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Posts Tagged ‘Native Americans’

By Scott Sink
OC Voice Staff Writer

Motorists passing through Huntington Beach may see local Native Americans and concerned residents picketing in front of the Brightwater housing development, built by Hearthside Homes, on Bolsa Chica and Warner.

The protesters are denouncing the building of houses upon an 8,500 year old village site, which includes at least 174 human burials.

“We’re trying to make people aware about what’s going on here,” said Paul Moreno, an organizer of the event from the Micmac Nation. “What has been done here isn’t right. Developers have destroyed 90 percent of Orange County’s sacred sites.”

Although the Coastal Commission approved the building permit in April of 2005, a broad-based coalition of indigenous peoples and environmentalists contend that Hearthside did not comply with the laws protecting sacred sites and archaeological remains. (more…)

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Native Americans Lose Sacred Site to Developer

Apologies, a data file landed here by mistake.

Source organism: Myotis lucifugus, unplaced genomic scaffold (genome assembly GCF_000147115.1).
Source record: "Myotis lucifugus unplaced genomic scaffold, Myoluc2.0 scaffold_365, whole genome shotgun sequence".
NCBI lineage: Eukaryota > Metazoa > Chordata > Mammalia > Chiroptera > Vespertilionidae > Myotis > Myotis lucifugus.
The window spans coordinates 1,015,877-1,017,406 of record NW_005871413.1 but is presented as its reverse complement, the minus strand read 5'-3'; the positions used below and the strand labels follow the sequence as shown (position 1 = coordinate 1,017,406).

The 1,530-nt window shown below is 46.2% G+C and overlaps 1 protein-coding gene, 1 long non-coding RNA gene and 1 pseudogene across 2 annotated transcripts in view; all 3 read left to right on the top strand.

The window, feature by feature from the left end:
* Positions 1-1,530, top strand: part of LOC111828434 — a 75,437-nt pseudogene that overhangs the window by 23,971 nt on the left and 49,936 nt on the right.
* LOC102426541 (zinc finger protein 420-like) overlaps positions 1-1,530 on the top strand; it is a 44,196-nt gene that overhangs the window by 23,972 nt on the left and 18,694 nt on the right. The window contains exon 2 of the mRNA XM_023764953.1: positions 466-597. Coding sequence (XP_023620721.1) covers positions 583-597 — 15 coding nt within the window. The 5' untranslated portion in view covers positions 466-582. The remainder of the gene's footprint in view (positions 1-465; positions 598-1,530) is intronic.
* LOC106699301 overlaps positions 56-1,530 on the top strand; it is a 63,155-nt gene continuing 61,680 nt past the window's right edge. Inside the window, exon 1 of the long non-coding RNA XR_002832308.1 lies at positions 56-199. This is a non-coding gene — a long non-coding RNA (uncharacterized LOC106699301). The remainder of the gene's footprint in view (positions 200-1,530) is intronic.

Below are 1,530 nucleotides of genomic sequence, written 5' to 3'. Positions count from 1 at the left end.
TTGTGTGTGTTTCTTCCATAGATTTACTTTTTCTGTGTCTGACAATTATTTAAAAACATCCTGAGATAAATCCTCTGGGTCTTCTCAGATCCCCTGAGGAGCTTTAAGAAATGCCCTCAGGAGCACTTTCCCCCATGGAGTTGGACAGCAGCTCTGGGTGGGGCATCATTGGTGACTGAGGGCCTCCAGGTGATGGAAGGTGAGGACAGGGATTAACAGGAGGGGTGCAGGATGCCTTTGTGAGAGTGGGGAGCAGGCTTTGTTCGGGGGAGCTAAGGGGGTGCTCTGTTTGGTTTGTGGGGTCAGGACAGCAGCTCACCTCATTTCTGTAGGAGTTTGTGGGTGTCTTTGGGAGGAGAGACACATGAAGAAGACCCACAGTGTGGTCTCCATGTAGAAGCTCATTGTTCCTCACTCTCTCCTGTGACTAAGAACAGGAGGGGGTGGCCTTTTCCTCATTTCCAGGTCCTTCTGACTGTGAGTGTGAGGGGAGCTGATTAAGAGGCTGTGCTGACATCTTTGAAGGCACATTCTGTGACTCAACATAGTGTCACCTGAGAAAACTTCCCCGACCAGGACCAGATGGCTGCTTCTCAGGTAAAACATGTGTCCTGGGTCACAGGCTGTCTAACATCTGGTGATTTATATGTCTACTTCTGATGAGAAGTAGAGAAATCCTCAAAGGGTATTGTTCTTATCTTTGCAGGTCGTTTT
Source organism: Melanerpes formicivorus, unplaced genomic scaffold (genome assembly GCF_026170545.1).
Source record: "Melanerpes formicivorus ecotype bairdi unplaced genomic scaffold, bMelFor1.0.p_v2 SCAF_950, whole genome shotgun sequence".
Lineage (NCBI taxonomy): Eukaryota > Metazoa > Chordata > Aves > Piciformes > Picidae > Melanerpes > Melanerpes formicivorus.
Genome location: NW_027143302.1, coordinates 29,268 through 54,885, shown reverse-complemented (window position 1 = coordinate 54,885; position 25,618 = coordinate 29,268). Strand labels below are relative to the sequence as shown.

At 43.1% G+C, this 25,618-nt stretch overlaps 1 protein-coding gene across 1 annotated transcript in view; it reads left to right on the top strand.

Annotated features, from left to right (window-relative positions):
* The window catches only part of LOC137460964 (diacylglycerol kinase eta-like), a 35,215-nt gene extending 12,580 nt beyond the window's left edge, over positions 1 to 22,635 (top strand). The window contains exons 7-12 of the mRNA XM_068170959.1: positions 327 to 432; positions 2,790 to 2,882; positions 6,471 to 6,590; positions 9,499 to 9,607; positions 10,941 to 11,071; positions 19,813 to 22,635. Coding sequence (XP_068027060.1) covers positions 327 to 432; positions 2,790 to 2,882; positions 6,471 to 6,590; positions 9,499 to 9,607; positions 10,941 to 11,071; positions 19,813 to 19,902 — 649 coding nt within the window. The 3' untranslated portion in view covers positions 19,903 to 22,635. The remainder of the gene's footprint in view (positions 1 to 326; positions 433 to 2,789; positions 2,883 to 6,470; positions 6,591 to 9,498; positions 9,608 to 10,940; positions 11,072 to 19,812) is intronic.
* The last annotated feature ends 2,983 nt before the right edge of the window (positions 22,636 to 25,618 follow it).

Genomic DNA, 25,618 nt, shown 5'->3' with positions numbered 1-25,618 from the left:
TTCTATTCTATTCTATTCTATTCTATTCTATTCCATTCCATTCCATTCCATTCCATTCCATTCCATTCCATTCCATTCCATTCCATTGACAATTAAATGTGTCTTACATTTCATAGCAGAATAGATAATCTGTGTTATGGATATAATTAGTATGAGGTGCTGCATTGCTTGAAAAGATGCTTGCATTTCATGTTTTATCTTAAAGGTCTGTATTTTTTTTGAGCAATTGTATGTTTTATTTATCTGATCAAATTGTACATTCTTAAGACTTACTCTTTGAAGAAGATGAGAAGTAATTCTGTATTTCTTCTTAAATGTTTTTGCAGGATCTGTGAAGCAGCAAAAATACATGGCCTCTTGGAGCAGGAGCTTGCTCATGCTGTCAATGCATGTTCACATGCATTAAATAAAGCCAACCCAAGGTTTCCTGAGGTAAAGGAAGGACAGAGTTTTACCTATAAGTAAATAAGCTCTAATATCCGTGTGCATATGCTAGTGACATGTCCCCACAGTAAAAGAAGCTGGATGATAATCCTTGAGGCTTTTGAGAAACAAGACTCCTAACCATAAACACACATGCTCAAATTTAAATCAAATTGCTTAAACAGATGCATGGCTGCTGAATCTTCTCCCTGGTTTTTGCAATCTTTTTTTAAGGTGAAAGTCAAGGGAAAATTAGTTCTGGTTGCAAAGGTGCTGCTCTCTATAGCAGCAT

‘What are you suggesting we do,’ CEO asks

By John Earl, Scott Sink and Rashi Kesarwani
OC Voice

Digger

Hearthside Homes CEO Edward Mountford angrily denied reports that the company had uncovered 87 ancient Native American burial remains since breaking ground in June of 2006 on its planned 356 unit Brightwater housing project or had failed to report them the Orange County Coroner’s office in a manner required by California law.

Brightwater is on 105.3 acres of land on the upper bench of the Bolsa Chica Mesa in Huntington Beach.

“It was all reported on time, according to the regulations,” Mountford told the Voice.

Mountford’s denial came despite a leaked company memo showing that 87 “human bone concentrations” along with 4,217 artifacts, some of which were directly associated with the burials, were uncovered “during the grading monitoring” on a 11.8 acre section of the Hearthside property known as ORA-83.

The memo was first revealed by Flossie Horgan, Executive Director of the Bolsa Chica Land Trust, a locally based group dedicated to restoring the Bolsa Chica wetlands. Even with the memo, however, it is still not clear if the remains were reported to the coroner or not; presumably, the coroner may have had the information but failed to report it to the Native American Heritage Commission within 24 hours as required by law. (more…)

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